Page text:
SpaceX Launch and Historic Landing Attempt Reset to Jan. 10

May 13, 2017 – 06:19 am

Bearing the CRS-5 Dragon cargo craft within its nose, the Falcon 9 v1.1 stands patiently to execute the United States’ first mission of 2015. Photo Credit: Mike Killian/AmericaSpaceThe oft delayed launch of the SpaceX Falcon 9 rocket on the CRS-5 cargo resupply mission for NASA to the International Space Station (ISS) has been reset to Saturday, Jan. 10.

Liftoff is currently targeted for 4:47 a.m. EST Saturday, Jan. 10, from Space Launch Complex 40 at Cape Canaveral Air Force Station in Florida following a postponement from Friday, Jan. 9.

SpaceX drone ship sailing at sea to hold position awaiting Falcon 9 rocket landing. Credit: Elon Musk/SpaceXThe launch was unexpectedly scrubbed with one minute, 21 seconds left on the countdown clock for technical reasons earlier this week just prior to the targeted blastoff time of 6:20 a.m. EST on Tuesday, Jan. 6.

A thrust vector control actuator for the Falcon 9’s second stage failed to perform as expected, resulting in a launch abort, said NASA.

NASA and SpaceX decided to take another day to fully evaluate the issue and ensure a launch success.

The launch will be the first Falcon 9 liftoff for 2015.

The overnight launch should put on a spectacular sky show for spectators along the Florida space coast.

There is only an instantaneous launch window available, meaning that the blastoff must proceed at that exact instant. Any delays due to technical issues or weather would force a scrub until at least Tuesday, Jan. 13.

Testing operation of Falcon 9 hypersonic grid fins (x-wing config) launching on next Falcon 9 flight, CRS-5. Credit: SpaceX/Elon Musk

Overall, CRS-5 is the company’s fifth commercial resupply services mission to the International Space Station.

In additional to being a critical cargo mission required to keep the space station stocked with provisions for the crew and research experiments, the mission features a history making attempt to recover the first stage of the Falcon 9 rocket.

The rocket recovery and landing attempt is a key step towards carrying out SpaceX CEO Elon Musk’s bold vision of rocket reusability.

Towards that end, SpaceX dispatched the “autonomous spaceport drone ship” sailing at sea towards a point where Musk hopes it will serve as an ocean going landing platform for the precision landing of his firm’s Falcon 9 rocket after it concludes its launch phase to the ISS.

The “autonomous spaceport drone ship” departed the port of Jacksonville, FL, on Saturday, Jan. 3, heading to a point somewhere around 200 to 250 miles or so off the US East coast in a northeasterly direction coinciding with the flight path of the rocket.

Student Space Flight teams at NASA Wallops - Will Refly on SpaceX CRS 5. Science experiments from these students representing 18 school communities across America were selected to fly aboard the Orbital Sciences Cygnus Orb-3 spacecraft bound for the ISS and which were lost when the rocket exploded uexpectedly after launch from NASA Wallops, VA, on Oct. 28, 2014, as part of the Student Spaceflight Experiments Program (SSEP). The students pose here with SSEP program director Dr. Jeff Goldstein prior to Antares launch. The experiments will be re-flown aboard SpaceX CRS-5. Credit: Ken Kremer - kenkremer.comHowever, the absolute overriding goal of the mission is to safely deliver NASA’s contracted cargo to the ISS, emphasized Hans Koenigsmann, VP of Mission Assurance, SpaceX, at a media briefing on Jan. 5 at the Kennedy Space Center.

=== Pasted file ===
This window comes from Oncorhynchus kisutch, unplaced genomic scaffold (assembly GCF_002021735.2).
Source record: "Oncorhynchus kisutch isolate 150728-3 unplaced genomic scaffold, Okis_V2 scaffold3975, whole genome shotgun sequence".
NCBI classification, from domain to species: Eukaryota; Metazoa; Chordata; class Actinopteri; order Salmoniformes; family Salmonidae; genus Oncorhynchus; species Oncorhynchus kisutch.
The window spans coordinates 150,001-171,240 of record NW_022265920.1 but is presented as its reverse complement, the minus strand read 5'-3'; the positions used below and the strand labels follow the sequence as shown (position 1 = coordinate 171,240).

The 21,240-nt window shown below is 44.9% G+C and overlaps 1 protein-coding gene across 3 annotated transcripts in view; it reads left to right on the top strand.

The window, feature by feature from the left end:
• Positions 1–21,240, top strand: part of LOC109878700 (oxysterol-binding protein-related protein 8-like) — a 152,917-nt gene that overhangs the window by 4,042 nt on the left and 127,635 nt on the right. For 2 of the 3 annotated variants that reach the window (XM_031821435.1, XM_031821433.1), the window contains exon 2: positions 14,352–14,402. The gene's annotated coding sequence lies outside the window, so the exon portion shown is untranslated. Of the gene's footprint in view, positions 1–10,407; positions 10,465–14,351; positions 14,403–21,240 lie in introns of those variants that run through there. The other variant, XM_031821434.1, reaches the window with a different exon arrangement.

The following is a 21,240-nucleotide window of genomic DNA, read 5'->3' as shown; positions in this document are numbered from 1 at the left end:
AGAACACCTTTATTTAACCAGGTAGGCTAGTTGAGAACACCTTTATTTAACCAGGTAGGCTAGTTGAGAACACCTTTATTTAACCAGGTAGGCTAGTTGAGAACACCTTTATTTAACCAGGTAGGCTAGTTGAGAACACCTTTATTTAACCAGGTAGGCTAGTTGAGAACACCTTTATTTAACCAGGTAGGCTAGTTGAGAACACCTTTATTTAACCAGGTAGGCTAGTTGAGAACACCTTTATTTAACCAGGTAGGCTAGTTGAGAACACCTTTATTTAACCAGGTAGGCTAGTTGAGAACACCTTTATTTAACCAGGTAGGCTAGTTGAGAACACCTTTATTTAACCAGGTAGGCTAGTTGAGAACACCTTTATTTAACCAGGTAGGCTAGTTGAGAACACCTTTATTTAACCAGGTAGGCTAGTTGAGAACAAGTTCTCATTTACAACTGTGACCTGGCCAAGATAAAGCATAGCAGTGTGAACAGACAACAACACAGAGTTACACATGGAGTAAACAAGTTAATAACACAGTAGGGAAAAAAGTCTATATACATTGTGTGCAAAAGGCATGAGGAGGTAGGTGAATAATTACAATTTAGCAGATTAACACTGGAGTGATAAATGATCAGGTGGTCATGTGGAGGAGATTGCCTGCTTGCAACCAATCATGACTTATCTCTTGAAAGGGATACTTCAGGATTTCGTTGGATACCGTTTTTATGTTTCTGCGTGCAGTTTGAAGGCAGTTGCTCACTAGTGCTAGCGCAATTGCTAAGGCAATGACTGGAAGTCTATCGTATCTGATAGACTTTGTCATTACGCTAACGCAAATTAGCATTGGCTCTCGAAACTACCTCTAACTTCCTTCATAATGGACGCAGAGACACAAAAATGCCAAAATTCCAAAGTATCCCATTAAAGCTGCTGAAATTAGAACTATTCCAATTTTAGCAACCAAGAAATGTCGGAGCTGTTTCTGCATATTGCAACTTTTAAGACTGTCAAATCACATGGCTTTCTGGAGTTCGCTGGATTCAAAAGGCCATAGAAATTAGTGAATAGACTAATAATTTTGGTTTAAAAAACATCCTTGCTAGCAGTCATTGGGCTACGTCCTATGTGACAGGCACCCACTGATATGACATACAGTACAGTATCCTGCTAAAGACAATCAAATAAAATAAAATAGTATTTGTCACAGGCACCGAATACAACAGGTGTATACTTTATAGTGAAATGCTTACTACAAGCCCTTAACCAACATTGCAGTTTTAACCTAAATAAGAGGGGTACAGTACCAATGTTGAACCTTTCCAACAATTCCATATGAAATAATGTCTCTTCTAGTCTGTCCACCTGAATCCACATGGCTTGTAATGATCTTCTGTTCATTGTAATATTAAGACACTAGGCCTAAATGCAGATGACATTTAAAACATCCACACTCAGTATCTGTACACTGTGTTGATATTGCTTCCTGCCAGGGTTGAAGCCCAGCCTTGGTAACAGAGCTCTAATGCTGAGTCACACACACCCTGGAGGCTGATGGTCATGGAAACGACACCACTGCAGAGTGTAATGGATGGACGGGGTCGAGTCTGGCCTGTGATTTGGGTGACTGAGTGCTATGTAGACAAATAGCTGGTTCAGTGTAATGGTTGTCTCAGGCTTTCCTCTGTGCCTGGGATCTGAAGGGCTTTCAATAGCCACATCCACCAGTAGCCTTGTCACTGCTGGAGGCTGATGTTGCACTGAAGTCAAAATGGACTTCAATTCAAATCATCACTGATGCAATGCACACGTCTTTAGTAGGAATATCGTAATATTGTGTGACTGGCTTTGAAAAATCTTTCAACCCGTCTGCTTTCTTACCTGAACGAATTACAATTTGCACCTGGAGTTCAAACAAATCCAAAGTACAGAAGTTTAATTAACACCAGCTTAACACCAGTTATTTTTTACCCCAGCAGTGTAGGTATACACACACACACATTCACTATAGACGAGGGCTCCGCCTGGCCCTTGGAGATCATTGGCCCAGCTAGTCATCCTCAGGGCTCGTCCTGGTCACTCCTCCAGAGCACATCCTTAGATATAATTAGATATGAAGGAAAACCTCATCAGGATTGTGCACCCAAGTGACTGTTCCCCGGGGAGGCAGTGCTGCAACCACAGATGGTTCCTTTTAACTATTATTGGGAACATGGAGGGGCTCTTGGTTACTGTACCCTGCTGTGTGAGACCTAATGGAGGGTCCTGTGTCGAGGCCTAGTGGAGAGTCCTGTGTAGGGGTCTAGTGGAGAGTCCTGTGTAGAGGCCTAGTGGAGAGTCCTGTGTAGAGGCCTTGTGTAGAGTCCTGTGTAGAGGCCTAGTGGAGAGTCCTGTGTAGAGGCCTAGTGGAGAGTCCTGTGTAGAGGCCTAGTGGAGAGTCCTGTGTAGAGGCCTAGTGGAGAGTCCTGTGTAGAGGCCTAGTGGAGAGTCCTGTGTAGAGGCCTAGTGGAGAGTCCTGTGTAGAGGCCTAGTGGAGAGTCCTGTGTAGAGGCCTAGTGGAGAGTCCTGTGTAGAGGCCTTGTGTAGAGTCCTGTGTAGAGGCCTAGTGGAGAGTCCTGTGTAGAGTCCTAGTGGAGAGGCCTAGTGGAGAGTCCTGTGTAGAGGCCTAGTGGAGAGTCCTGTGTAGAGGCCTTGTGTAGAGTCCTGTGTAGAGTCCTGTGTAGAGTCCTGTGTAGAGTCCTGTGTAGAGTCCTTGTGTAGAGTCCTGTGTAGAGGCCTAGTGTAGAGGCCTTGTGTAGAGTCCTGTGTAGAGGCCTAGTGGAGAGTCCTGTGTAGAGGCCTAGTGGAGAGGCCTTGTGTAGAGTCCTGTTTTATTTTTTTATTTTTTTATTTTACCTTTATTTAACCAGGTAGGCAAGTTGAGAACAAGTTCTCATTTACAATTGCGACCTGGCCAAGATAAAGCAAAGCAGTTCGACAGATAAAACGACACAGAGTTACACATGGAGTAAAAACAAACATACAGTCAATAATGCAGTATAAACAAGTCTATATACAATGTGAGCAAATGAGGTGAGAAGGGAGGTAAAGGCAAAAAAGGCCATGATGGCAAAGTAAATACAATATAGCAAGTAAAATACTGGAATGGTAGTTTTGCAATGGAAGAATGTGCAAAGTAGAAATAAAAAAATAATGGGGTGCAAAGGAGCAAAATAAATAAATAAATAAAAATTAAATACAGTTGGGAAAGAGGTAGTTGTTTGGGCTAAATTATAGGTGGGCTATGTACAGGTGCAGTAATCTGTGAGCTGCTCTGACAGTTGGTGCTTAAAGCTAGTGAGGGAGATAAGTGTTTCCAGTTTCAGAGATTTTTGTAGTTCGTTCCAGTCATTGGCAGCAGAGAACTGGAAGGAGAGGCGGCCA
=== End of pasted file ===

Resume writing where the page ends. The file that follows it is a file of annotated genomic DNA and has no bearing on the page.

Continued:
Landing on the off-shore barge is just a secondary objective of SpaceX, not NASA, he repeated several times.

The Dragon CRS-5 spacecraft is loaded with over 5108 pounds (2317 kg) of scientific experiments, technology demonstrations, crew supplies, spare parts, food, water, clothing, and assorted research gear for the six person crew serving aboard the ISS.

Among the payloads is the Cloud-Aerosol Transport System (CATS), a remote-sensing laser instrument to measure clouds and the location and distribution of pollution, dust, smoke, and other particulates and aerosols in the atmosphere.

Also loaded onboard are 17 student experiments known collectively as the “Yankee Clipper” mission. The experiments are sponsored by the National Center for Earth and Space Science Education which oversees the Student Spaceflight Experiments Program (SSEP) in partnership with NanoRacks LLC.


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  • avatar Where are rockets launched from?
    • Rockets can be launched from just about anywhere. But if the objective is to put something into orbit, or send it further out from earth, then the closer to the equator the launch is, the better. Equatorial launches "add" the "speed" of the earth's rotation to the equation, and this allows less fuel for the same payload, or more payload for the same fuel as would be used farther toward the poles.
      In the United States, NASA launches its rockets from Cape Canaveral in Florida.

  • avatar Where did the Hindenburg launch from?
    • The Hindenburg launched from Frankfurt, Germany and crashed over it's landing spot in New Jersey on May 6, 1937.